Who is Responsible for Digital Friction™?

The Digital Revolution like the Industrial Revolution has brought with it incredible advancements but also its own set of intrinsic problems. One byproduct is Digital Friction™ that takes away valuable time and resources from people. Many technology companies, create Digital Friction™ by --
• Promoting proprietary and closed platforms
• Working against open systems and customer choice
• Fighting format wars that create incompatibilities for users and frustrate their ability to manage and share media and communicate with others
• Forcing people into “artificial” online communities that are exclusionary by design and defined by corporate interests
• Promoting open systems that do not honor and protect content creators and the value of media content

How Does TransMedia Combat Digital Friction??

TransMedia’s individual empowering and community building technology, makes the status quo and current methods of media and information management, communication and sharing a cumbersome experience. A process of natural selection drives people away from rigid, closed, friction filled systems toward compatible and integrated system.

The TransMedia platform reduces Digital Friction™ by providing a single integrated and compatible online platform that enables users to manage media files, communicate, and browse and share media files and information through a fully interactive media portal providing global access to media content and information. Colaborata overcomes differences in hardware, software, formats and other technical obstacles.

Wow. This is vintage 1998 "marketing collateral," warmed over for the new millenium. Scintillating stuff.

afterthought, 6-29-2005:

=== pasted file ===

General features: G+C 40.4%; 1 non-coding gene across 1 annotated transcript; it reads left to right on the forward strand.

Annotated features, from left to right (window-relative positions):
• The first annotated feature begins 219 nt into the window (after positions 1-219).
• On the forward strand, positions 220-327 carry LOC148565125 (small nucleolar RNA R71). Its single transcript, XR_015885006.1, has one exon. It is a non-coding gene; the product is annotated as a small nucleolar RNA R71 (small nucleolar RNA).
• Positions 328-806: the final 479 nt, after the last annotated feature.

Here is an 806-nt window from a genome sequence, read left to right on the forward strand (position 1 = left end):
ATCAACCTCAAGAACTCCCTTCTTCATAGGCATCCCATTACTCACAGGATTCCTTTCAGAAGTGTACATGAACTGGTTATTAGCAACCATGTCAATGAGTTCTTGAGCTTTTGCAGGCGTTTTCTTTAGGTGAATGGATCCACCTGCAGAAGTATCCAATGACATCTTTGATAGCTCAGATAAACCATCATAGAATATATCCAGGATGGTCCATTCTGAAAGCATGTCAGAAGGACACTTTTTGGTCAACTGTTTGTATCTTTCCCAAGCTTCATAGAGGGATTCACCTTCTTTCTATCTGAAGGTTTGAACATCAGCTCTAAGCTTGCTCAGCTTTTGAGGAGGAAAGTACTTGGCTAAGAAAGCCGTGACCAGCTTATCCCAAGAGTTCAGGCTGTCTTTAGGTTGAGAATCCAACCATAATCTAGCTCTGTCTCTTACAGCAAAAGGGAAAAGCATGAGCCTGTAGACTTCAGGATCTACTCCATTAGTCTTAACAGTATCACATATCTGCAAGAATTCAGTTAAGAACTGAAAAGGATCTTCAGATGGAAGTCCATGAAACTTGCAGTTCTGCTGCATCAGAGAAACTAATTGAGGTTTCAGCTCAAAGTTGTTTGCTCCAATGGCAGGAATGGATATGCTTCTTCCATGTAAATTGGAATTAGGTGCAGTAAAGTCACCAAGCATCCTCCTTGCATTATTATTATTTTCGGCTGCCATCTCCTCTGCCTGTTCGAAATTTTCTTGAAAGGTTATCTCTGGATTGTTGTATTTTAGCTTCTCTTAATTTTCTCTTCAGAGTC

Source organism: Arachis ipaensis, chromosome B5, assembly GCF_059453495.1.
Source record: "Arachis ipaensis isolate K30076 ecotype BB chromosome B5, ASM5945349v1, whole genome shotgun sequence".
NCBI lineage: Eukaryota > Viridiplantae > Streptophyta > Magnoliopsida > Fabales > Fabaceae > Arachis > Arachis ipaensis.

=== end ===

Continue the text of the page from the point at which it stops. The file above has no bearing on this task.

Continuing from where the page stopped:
And furthermore, trademarking it! What better way could there be to make sure that no one else will ever use that phrase you're trying to popularize?

Tuesday, April 13

"m-commerce," R.I.P.

There's an entry at VentureBlog that looks at why the non-phenomenon formerly known as "m-commerce" was a total non-starter in the USA.
The author, Kevin Laws, theorizes that the US carriers were too short-sighted and control-crazed to see how they could make money by letting people buy stuff using mobile phones, and therefore strangled it.
We have a theory of our own, as indicated in our super high-profile buzzkiller column's take on that almost-burgeoning field in the former magazine known as [inside] back in '00: it's a stupid name for a bad idea put forth by a terrible industry (the US mobile phone industry, that is - the rest of the world seems to somehow have a much better grasp of how to do mobile-phone business).
The other possibility, of course, is that all those captains of industry were [inside] subscribers, saw our mockery of the whole m-commerce notion, and immediately decreed that all m-commerce initiatives be scuttled.

Tuesday, April 6

Hyphen, God of Mirage

DuCharmed, we're sure

From: ""
Date: Mon Apr 5, 2004 1:04:18 PM US/Pacific